‘Do you have your VIP ticket on you? Okay I will take you to the VIP area - please follow me. (move over – please stand back so the gentleman behind me can get through easily, thank you).’
‘Do you know where the bar is? Okay follow me I will take you straight there.’
‘We do have a special salon this evening so if you would like to have your hair done please follow me and I will see if I can get you in. Are you okay to sit on the swivel seats or would you prefer to stay standing?’
‘Some of the lifts may be occupied by other people but if you need to use one please come and get me and I will make sure you have first priority.’

Photo of Katherine Araniello, as Terminal Services

Photo of Katherine Araniello, as Terminal Services

``Initially I found it difficult to approach random members of the public particularly as it was extremely crowded. The large gallery was filled with echo, making if difficult to hear or be heard. My co-terminal services partner asked me if I wouldn't mind escorting Jessica Voorsanger, who played Francis Bacon and Henry Moore alternately, throughout the evening. It was from this point that the work changed direction though the concept still held strong to its original identity.

I began trundling up and down the Duveen Galleries, shouting out through my loudspeakers: 'Mind your backs, make space for Francis Bacon the famous artist!' Henry Moore and Francis Bacon didn't speak, so every time either of them wanted to speak to someone in the audience, the artist would whisper in my ear and I would speak on her behalf.

And if the public tried to talk to her directly, she would whisper in my ear her 'in character' reply. It was an enjoyable role. As Henry Moore she shuffled along next to me at a really slow pace - holding onto my wheelchair as if it were a travelator. We would stop at random and she would point someone out in the crowd and whisper in my ear to ask them if they would like their portrait done.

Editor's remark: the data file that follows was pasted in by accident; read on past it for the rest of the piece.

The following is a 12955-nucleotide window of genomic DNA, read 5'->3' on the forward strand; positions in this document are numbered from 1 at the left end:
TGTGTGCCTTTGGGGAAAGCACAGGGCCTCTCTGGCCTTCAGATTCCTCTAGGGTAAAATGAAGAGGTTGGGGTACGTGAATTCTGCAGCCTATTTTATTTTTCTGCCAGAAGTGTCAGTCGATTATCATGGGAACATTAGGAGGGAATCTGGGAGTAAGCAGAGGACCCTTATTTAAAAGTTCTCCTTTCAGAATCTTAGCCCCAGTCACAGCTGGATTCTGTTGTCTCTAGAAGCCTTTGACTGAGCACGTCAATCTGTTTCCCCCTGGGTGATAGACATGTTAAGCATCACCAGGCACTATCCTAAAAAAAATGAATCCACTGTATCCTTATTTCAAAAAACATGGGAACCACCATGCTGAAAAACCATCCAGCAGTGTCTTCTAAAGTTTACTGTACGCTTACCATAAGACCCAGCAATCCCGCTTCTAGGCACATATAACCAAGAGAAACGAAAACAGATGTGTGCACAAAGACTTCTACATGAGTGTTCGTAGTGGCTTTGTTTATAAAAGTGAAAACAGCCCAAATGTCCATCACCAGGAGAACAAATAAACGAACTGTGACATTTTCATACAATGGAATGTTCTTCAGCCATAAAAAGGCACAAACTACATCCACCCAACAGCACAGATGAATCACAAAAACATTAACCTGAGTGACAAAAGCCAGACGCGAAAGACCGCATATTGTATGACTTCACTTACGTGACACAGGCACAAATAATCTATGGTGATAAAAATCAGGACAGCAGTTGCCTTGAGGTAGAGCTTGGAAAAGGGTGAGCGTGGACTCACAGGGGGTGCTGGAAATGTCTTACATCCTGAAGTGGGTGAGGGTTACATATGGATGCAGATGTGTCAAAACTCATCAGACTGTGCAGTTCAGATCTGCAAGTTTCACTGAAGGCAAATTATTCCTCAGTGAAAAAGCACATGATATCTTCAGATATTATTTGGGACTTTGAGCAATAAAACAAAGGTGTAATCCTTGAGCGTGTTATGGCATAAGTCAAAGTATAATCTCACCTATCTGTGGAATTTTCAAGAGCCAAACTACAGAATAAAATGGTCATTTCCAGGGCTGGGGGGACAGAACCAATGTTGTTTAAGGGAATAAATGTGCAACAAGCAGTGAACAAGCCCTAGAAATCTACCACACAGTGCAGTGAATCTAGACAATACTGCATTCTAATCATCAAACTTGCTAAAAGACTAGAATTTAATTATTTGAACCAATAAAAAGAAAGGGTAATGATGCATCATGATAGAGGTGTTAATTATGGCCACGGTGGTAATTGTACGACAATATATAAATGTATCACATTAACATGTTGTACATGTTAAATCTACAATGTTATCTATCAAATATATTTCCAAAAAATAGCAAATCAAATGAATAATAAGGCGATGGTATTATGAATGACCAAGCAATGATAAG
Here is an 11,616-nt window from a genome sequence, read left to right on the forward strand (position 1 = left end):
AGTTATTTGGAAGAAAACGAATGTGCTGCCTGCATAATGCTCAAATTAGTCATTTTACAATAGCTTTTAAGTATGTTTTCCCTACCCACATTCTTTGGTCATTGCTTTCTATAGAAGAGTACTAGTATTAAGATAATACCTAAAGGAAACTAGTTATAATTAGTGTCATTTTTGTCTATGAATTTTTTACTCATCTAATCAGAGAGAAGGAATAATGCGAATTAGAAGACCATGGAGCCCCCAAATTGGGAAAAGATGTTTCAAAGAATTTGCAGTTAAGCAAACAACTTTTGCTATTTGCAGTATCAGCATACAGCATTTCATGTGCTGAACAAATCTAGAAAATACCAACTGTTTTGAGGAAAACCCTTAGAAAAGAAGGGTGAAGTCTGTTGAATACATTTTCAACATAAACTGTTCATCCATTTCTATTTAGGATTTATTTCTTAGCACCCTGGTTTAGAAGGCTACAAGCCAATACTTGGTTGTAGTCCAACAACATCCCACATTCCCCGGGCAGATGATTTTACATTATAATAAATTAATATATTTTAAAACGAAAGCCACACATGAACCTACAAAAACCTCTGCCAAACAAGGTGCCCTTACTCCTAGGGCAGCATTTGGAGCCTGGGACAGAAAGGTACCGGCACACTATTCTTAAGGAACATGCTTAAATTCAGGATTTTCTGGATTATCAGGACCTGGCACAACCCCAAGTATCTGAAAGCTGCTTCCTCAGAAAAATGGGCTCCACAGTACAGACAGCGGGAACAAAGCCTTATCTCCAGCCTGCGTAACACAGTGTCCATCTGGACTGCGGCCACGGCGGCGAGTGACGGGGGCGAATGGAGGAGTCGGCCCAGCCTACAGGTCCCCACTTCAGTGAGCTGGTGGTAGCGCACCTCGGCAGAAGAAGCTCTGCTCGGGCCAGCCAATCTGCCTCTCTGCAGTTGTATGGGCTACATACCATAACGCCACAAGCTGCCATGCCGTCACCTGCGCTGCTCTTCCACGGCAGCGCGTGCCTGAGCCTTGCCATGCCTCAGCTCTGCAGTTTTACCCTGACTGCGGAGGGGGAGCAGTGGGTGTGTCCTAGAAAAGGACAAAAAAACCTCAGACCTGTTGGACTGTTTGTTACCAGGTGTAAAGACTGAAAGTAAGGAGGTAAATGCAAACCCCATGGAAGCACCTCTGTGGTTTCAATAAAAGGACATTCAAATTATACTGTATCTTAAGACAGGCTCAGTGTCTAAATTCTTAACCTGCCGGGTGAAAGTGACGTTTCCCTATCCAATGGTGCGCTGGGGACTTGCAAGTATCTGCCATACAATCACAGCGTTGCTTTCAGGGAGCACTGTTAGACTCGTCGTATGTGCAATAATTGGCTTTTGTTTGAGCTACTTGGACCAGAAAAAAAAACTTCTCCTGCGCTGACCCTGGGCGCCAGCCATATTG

She would then pullout a notepad and make a 30 second drawing and whisper in my ear for them not to sell it at Christies or Sotheby's. In the guise of Francis Bacon she did the same but drew with lipsticks and then smudged it with her elbow. Whilst escorting Henry Moore I began to deliberately steer towards people who were gathered in little groups, talking. I managed to shift people who were seated on the floor. I drove directly through crowds, who would then quickly stand up and get out of the way.

Because the place was so loud and so full of people, my original idea didn't feel right. It's far easier to work in collaboration and I don't feel that the concept was altered too much by hooking up with Jessica Voorsanger. Becoming her guide and translator was a positive and interesting role to take on; and less aggressive than my original idea. The work became more balanced as it was no longer focused entirely on me and the public but was also about challenging ideas about celebrity.